Crossover week saw the usual rush of legislation. We considered about 70 items.
HB 470 is a major upgrade of the Georgia Lemon Law. Its coverage is expanded beyond private individuals to include businesses with 10 or fewer vehicles. The period during which a new vehicle buyer is protected by the law is extended to two years or 24,000 miles. Better compliance deadlines and other protections will speed up action to correct problems by manufacturers. Safety problems are given a high order of precedence. Several other improvements make this bill a timely upgrade. It passed unanimously.
HB 1216 converts the current Regional Development Centers (RDC's) to commissions. Board membership will be basically the same as now, and the commissions would perform most of the same functions (local government planning assistance, economic development, grant preparation and administration, job training, and aging services). There is some expectation of adding additional responsibilities in the future. But RDC's have performed their duties quite well as is, so I felt that giving them independent legal status would simply divert resources away from their mission, and from local governments. I voted "no", but the bill passed by 134 to 30.
HB 1244 extends income tax credits for businesses allowing employees to telecommute. The credit is higher for businesses in parts of the state that are out of compliance with the Clean Air Act. This is the kind of out-of-the-box thinking that we must pursue to help resolve congestion woes and alleviate the pressure of ever higher gas prices, beyond simply building more roads. Since so many "inside the perimeter" jobs are office/service related, telecommuting holds great promise. The bill also passed unanimously.
Improving student discipline in our schools is one of my favorite goals, so I was very pleased to see HB 1321. The bill requires student codes of conduct to address situations where a student falsely accuses teachers or other school personnel of misconduct towards him or herself, or towards other students. If the charge is found to be false, the school system must issue a statement that charges have been cleared to any media outlets that have covered the story, if desired by the accused. If the student who has made the false accusation is 10 or older, there can be consequences. A judge may order the student to perform community service, and the school system may suspend or expel the student. This is good legislation, and deserved unanimous passage, which it received.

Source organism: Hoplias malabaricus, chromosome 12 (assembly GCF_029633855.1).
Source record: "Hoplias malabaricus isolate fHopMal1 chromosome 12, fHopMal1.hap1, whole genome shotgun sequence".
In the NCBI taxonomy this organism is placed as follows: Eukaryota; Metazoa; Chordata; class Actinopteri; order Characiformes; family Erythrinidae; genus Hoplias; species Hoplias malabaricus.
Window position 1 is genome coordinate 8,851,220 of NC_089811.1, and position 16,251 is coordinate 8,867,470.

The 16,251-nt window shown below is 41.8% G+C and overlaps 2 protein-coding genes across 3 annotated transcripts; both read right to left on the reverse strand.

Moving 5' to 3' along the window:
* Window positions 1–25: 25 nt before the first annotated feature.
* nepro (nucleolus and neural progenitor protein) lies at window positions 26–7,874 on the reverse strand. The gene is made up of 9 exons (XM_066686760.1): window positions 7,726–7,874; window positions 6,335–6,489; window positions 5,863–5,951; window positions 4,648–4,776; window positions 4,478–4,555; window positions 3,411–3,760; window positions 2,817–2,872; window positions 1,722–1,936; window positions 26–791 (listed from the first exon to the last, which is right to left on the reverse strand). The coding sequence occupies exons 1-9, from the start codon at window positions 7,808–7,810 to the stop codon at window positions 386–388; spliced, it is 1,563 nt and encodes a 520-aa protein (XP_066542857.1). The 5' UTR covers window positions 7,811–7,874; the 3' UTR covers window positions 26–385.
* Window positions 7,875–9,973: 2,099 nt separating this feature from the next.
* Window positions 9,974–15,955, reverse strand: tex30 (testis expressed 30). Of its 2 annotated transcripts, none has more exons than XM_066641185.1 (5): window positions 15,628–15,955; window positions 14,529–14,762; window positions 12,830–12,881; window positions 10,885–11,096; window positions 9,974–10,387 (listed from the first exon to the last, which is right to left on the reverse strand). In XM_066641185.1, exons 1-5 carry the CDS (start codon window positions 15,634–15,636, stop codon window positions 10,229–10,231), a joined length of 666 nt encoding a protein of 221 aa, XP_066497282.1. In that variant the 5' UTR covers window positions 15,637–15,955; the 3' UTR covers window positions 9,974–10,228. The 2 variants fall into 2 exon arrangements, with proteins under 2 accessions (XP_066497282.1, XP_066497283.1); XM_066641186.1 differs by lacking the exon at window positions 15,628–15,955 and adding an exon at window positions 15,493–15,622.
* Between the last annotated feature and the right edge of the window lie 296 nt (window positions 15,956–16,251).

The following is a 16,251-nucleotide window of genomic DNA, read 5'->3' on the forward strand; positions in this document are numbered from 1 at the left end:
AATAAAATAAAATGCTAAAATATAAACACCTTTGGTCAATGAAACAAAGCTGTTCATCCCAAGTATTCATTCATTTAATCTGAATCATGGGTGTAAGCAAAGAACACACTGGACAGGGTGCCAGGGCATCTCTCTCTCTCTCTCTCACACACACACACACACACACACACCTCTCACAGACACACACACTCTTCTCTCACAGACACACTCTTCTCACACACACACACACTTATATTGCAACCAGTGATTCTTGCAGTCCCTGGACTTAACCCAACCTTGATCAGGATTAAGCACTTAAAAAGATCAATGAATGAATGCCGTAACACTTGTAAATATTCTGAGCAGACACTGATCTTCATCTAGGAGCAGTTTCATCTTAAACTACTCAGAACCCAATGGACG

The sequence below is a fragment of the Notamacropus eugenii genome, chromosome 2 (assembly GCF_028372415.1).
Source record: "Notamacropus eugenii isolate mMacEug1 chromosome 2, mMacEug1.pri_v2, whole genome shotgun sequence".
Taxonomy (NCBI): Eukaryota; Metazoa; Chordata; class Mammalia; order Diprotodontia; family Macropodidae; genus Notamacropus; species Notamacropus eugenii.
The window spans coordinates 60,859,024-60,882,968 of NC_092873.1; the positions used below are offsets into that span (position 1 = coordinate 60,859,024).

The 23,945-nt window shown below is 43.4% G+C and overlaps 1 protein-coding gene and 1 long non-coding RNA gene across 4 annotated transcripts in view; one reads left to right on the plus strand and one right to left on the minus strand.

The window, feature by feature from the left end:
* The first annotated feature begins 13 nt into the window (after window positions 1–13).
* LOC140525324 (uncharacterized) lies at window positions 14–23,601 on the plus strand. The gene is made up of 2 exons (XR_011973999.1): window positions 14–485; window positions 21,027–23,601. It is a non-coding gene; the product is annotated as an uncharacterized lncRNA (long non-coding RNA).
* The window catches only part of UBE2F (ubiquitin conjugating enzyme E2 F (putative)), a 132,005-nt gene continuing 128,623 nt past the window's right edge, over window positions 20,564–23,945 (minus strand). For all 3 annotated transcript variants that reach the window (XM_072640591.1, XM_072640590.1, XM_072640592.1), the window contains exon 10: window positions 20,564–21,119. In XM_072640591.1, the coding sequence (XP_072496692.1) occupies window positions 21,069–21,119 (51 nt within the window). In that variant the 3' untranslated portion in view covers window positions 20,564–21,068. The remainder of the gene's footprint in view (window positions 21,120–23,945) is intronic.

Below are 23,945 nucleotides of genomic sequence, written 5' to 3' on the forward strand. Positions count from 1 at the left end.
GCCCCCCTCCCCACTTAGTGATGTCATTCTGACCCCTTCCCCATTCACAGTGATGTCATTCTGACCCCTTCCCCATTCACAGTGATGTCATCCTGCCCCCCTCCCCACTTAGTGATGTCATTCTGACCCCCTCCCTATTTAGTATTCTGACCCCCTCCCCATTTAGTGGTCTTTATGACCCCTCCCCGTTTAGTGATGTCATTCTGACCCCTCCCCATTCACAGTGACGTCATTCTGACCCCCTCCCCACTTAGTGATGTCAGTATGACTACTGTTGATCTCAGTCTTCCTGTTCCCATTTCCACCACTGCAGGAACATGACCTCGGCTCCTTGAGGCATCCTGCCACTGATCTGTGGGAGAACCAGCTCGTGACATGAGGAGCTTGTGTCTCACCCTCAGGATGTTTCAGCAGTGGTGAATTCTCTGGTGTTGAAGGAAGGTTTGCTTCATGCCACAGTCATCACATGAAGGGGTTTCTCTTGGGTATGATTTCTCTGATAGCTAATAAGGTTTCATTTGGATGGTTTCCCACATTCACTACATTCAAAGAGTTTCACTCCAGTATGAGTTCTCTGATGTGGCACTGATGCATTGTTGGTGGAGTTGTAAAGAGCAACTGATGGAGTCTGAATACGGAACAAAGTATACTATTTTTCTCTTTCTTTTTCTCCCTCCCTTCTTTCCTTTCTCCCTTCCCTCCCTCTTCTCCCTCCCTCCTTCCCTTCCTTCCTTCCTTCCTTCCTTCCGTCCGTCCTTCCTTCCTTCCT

HB 1318 was intended to protect property rights of sign owners. However, the bill was a too aggressive. It contained a provision requiring local governments to compensate sign owners if the owner of land a sign is on seeks a rezoning that requires the sign come down. Such situations are a matter of dispute between the landowner and the sign owner. Taxpayers should not be forced to foot the bill for disagreement between third parties. I voted no, and the bill failed by 74 to 91.
Speaker Glenn Richardson brought his tax plan back to the floor on Tuesday, contained in SR 1246, and a companion bill, HB 1158. This time, he got it right. The legislation contained the auto ad-valorem tax phase out, the property tax assessment growth caps, and funding for a statewide trauma network. The troubling caps on local government revenue growth were gone. The legislation received tremendous bipartisan support, with SR 1246 passing by 166 to 5, and HB 1158 by 164 to 7. If the Senate agrees to these measures, you will have a chance to vote on them in November.
Bills and live session and committee video are online at www. legis.ga.gov. My office phone is 404-656-0152, and e-mail address is Doug@DougHolt.org.